Suicide Rates & Antidepressant Prescribing: Use of selective serotonin reuptake inhibitors appears to have reduced suicide rates among older adults in Australia since the drugs were introduced in the early 1990s (pp. 1008 ff). Significant associations were noted between declines in suicide rates and increased SSRI prescribing. Rates fell among older adults, the group most heavily treated with antidepressants, but increased among young adults. (A. Mant, U. New South Wales, Sydney, Australia; a.mant@unsw.edu.au)

>>>PNN JournalWatch
* Efficacy and Tolerability of Selective Serotonin Reuptake Inhibitors Compared with Tricyclic Antidepressants in Depression Treated in Primary Care: Systematic Review and Meta-Analysis, in BMJ, 2003; 326: 1014 ff. Reprints: www.bmj.org; S. MacGillivray, U. Dundee, Dundee, U.K.; s.a.macgillivray@dundee.ac.uk

* Immune Tolerance After Long-Term Enzyme-Replacement Therapy Among Patients Who Have Mucopolysaccharidosis I, in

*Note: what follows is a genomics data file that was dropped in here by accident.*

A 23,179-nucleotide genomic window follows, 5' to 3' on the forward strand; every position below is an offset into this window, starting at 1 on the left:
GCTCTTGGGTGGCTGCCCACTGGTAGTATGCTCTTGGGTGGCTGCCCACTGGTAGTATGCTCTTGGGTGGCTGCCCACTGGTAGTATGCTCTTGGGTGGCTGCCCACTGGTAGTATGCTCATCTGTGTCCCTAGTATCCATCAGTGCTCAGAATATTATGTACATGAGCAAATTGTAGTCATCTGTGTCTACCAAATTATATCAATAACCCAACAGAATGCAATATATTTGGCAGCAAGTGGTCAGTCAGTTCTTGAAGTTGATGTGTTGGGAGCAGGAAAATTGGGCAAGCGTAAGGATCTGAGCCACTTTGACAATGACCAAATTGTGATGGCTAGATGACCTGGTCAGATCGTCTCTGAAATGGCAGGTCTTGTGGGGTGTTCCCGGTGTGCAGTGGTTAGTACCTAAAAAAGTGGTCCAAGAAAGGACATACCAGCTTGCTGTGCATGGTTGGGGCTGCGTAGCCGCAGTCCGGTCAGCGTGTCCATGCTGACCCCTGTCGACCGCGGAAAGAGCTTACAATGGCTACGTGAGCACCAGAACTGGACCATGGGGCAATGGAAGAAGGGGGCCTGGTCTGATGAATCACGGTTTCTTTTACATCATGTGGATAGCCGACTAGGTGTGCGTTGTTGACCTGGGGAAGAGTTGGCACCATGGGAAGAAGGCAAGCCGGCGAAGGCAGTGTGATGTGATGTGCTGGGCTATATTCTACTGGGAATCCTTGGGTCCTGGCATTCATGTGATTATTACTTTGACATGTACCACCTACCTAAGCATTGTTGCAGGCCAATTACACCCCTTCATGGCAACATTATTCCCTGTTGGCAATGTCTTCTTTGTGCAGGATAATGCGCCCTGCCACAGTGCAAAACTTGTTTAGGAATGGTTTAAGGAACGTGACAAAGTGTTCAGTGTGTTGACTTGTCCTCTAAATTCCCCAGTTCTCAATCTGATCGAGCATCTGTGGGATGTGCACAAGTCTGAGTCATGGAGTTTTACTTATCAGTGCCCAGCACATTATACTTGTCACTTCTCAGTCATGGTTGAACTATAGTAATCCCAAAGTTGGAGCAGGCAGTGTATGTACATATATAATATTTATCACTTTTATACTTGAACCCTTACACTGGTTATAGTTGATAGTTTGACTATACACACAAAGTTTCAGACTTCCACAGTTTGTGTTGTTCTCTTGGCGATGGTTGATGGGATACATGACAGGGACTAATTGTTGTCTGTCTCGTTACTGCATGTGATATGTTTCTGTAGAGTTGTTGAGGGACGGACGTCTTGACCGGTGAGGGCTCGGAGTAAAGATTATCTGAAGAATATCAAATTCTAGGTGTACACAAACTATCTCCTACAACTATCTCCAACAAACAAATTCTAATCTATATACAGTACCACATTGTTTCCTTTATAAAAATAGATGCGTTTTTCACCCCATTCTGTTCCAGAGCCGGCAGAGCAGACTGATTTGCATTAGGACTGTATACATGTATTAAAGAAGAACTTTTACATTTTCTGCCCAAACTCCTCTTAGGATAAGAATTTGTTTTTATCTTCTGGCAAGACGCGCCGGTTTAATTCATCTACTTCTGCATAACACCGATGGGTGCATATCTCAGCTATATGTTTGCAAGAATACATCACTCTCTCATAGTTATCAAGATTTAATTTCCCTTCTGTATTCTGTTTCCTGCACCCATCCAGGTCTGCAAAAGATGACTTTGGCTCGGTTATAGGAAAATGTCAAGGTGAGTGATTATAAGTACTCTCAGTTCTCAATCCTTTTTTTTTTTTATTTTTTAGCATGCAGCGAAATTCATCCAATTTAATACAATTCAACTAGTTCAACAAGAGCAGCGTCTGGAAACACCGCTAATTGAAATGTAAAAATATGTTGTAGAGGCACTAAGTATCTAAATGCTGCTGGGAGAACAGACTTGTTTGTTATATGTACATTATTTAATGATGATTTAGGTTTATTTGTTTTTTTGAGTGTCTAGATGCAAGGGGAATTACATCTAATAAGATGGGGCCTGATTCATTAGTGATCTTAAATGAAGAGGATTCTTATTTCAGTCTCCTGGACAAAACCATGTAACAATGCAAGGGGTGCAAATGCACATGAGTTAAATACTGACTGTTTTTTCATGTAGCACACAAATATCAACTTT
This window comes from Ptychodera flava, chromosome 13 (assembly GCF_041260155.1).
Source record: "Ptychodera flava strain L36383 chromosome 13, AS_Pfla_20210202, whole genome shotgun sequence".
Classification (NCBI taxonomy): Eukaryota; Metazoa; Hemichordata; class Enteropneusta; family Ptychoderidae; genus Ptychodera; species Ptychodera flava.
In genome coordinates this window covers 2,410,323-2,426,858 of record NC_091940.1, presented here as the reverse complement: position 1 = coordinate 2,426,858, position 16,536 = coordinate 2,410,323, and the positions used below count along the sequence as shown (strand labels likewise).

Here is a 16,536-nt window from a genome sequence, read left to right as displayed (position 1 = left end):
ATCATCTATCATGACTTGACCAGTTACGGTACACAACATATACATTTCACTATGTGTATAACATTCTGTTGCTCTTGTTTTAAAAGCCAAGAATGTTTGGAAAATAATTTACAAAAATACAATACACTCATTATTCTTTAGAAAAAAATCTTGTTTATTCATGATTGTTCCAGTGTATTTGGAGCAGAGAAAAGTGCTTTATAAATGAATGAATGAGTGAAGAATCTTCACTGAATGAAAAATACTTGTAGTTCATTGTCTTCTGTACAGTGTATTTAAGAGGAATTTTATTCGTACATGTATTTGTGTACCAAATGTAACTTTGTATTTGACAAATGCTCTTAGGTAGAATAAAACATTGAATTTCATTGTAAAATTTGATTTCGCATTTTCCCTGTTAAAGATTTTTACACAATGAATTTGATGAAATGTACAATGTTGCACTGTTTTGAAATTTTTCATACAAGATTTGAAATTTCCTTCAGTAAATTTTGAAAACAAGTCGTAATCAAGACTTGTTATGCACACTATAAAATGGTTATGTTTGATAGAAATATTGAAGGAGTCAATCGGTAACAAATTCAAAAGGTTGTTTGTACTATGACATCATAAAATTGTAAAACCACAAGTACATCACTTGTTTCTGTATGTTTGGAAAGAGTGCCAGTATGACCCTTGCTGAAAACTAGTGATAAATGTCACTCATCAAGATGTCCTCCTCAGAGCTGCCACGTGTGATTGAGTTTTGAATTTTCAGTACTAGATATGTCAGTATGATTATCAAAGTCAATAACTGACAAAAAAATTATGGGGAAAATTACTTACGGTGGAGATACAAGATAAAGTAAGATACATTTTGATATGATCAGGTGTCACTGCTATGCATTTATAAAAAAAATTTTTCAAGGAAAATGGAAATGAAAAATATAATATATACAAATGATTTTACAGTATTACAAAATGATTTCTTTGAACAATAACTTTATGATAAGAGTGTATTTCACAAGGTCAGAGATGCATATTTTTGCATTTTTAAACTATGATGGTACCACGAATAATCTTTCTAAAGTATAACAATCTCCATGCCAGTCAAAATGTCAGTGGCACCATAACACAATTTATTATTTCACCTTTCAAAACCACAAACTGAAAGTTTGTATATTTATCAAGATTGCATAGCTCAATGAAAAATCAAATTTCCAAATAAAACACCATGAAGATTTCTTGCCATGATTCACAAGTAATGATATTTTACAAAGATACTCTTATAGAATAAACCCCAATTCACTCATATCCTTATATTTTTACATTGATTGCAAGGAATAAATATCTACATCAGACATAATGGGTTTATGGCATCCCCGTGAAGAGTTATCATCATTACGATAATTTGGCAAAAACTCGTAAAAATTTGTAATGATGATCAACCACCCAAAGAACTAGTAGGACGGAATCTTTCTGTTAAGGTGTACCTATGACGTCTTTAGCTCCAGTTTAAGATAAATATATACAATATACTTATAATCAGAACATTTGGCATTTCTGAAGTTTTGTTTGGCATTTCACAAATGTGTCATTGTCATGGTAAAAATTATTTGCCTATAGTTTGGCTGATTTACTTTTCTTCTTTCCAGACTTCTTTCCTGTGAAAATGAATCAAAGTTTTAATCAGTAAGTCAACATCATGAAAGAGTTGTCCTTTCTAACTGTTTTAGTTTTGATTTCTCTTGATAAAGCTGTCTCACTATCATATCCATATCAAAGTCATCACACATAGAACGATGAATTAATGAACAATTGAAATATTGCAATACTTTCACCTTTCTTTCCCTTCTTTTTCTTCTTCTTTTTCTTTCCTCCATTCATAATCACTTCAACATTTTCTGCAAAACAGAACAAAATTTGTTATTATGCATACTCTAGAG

Lancet, 2003; 361: 1608–13. Reprints: www.thelancet.com; D. A. Brooks, Women’s and Children's Hosp., North Adelaide, Australia; douglas.brooks@adelaide.edu.au

* Diagnosis and Treatment of Rhinovirus Respiratory Infections, in
Chest, 2003; 123: 1664–72. Reprints: www.chestjournal.org; A. Anzueto, anzueto@uthscsa.edu

* Diabetic Autonomic Neuropathy, in
Diabetes Care, 2003; 26: 1553–79. Reprints: www.diabetes.org; A. I. Vinik, Eastern Va. Med. Sch., Norfolk.

* New Frontiers in Cardiology: Drug-Eluting Stents: Part I, in
Circulation, 2003; 107: 2274–9. Reprints: circ.ahajournals.org; J. E. Sousa.

* Effect of a Mental Health "Carve-Out" Program on the Continuity of Antipsychotic Therapy, in
New England Journal of Medicine, 2003; 348: 1885–94. Reprints: content.nejm.org; W. A. Ray, cindy.naron@mcmail.vanderbilt.edu

PNN Pharmacotherapy Line is published via e-mail each business day except for federal holidays by PNN Pharmacotherapy News Network, P.O. Box 6565, Athens, GA 30604; 706/613-0100 or 706/613-0200 (fax). Copyright © 2003, Pharmacy Editorial & News Services, Inc. All rights reserved. Redistribution of PNN by recipients by any means, including print and electronic, is strictly prohibited. L. Michael Posey, Editor and Publisher (mposey@aol.com). Call 800/211-4222 to request missing copies of PNN.